The sun could be out. The temperature could be perfect. Birds could be singing sweet, mellifluous songs of joy from atop every tree, and cute, feral animals could be casting away their fears of humans, running across the lawn to receive your loving pats. Some of us would stay inside.
In the front yard, an old-style boat anchor could be hanging from a tool belt fastened around the waist of a kangaroo pouch–equipped flying monkey hovering 10 feet above the septic system cover. Some of us would still stay inside.
We are technology people, you see. We like the indoors. That’s where computers and the HR technology that runs on them are. A good deal of high technology is inside, not outside, and inside is where we stay.
Will an organization’s employees stay inside the company when the goings on outside become an attraction and the greener pastures’ greenery glistens beneath the sun’s warm rays? What if a recruiter resembling that monkey drops some of them a line on LinkedIn? The first is a question whose first part (will your employees stay) is literal and whose second part (inside) is figurative. Staying inside the organization isn’t the same as remaining within the confines of the organization’s building. But a few companies are banking on technology that promises to help them keep their employees, and it’s intriguing to explore and execute on the idea that a properly sorted technology platform for internal collaboration and internal networking can retain employees. Can it?
The Other Times
The headline for #HRTechChat Episode Twenty-Six parlays off this week’s #TChat, “Recruiting as an Inside Job: Internal Mobility Is Critical” (see recap here), which itself plays off a little ditty from November 2011 by Brent Skinner, lead co-host of #HRTechChat. At that time, Brent had just interviewed Rob Garcia, UpMo’s vice president of product, about the company’s internal mobility system, a term that’s central to the solidifying nomenclature identifying these social media–based technologies and describing what they do: empower an organization’s employees to be more internally mobile and, the corollary goes, help them to steer and build their careers—and entice them to stay. At the time, UpMo had launched a product called the Career Mobilizer™. Just this month, UpMo launched a freemium enterprise talent network for employees.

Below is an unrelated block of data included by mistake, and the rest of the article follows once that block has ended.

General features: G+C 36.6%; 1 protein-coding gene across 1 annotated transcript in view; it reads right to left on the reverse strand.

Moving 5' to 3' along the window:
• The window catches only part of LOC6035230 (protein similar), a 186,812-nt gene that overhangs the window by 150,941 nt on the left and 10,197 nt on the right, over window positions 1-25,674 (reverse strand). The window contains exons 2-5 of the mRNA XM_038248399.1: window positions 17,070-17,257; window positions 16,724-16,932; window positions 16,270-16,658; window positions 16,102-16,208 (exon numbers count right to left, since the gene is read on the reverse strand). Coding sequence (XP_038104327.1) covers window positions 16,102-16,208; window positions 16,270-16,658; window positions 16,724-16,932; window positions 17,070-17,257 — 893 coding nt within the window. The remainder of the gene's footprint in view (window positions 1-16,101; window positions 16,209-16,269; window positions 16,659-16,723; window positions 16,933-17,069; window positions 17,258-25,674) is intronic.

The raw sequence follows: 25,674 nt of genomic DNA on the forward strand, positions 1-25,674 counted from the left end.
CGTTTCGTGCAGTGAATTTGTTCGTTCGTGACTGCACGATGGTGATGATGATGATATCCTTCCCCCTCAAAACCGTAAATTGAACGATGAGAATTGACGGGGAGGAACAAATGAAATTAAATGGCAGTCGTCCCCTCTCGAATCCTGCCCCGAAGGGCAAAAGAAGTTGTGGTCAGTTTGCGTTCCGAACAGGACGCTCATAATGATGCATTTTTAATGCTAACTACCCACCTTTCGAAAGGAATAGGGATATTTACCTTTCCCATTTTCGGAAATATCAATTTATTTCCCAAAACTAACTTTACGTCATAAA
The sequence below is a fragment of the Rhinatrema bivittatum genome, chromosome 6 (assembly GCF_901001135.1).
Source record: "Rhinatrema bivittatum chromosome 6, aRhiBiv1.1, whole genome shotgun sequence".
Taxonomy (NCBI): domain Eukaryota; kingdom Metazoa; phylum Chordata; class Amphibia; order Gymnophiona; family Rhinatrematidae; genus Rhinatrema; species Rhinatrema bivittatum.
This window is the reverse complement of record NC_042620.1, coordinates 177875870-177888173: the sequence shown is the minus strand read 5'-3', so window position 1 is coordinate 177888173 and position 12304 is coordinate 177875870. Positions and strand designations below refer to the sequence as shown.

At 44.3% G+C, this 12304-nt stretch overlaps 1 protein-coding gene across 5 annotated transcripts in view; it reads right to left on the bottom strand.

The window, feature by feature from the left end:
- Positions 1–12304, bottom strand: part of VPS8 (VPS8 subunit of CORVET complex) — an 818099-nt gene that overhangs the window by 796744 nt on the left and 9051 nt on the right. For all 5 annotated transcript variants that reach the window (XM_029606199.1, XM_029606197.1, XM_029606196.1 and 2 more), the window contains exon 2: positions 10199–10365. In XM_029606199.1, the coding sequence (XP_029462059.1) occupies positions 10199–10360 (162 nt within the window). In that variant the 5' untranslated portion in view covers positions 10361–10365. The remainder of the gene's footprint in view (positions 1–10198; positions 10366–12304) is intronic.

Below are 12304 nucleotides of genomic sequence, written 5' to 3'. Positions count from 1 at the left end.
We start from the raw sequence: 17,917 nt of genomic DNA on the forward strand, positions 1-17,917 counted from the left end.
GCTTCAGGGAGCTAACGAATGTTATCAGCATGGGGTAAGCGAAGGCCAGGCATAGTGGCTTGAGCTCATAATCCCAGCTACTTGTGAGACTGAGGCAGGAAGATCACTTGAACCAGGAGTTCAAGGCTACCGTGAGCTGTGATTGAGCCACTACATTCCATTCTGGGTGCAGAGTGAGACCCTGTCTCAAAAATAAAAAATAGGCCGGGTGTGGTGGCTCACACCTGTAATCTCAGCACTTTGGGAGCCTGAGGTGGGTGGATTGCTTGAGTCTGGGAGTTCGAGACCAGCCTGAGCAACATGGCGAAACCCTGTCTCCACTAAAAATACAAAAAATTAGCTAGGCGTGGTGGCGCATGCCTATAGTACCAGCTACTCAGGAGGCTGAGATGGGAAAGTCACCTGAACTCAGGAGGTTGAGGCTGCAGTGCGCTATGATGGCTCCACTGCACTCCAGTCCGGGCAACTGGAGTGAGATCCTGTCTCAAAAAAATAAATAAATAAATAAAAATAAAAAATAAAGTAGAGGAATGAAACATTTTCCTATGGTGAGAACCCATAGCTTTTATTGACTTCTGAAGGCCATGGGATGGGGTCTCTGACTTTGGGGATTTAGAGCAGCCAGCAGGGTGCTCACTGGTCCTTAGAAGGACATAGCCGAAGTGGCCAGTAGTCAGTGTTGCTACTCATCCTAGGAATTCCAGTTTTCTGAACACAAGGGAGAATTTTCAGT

It’s a movie title, but we won’t riff on movies in this #HRTechChat Preview. The others, here, are other social media–based or –emulating technologies that also purport or profess to facilitate the inside mobility of employees and maximize employing organizations’ ability to optimize workforce allocation and engagement and all the rest. A couple examples are SilkRoad Point and Boston, Mass.–based Zapoint. Some systems go on tangents, further nurturing the strength of an organization’s internal network to tap each employee’s external network, for top talent referrals. Zao comes to mind.
#HRTechChat Episode Twenty-Six: Join Us Friday 7/27 @ 2pm ET / 11am PT
A discussion of technologies social media–based could easily lead us astray of the original premise. Let’s focus mostly on internal mobility for today’s #HRTechChat. Following are our questions. Co-hosts at-large Meghan M. Biro (@MeghanMBiro) and Sean Charles (@SocialMediaSean) will join Brent (@brentskinner) to run the show—a show that’s about you guys and your tweets. We’ll see you there!
- Q1: How does social media #hrtech help employees & their managers collaborate and interact? #HRTechChat
- Q2: How does an internal social media network differ from an external one? Which is preferable & to whom? #HRTechChat
- Q3: Please share examples of social media-based collaboration tools that you’ve encountered. #HRTechChat
- Q4: Engagement, retention - can an internal mobility system really foster that kind of thing? If so, how? #HRTechChat
- Q5: Is the promise of internal mobility *really* an incentive for the employee to stay today? Why / why not? #HRTechChat
- BONUS CONVO: Improved internal mobility can deliver outside benefits. What are the possibilities? #HRTechChat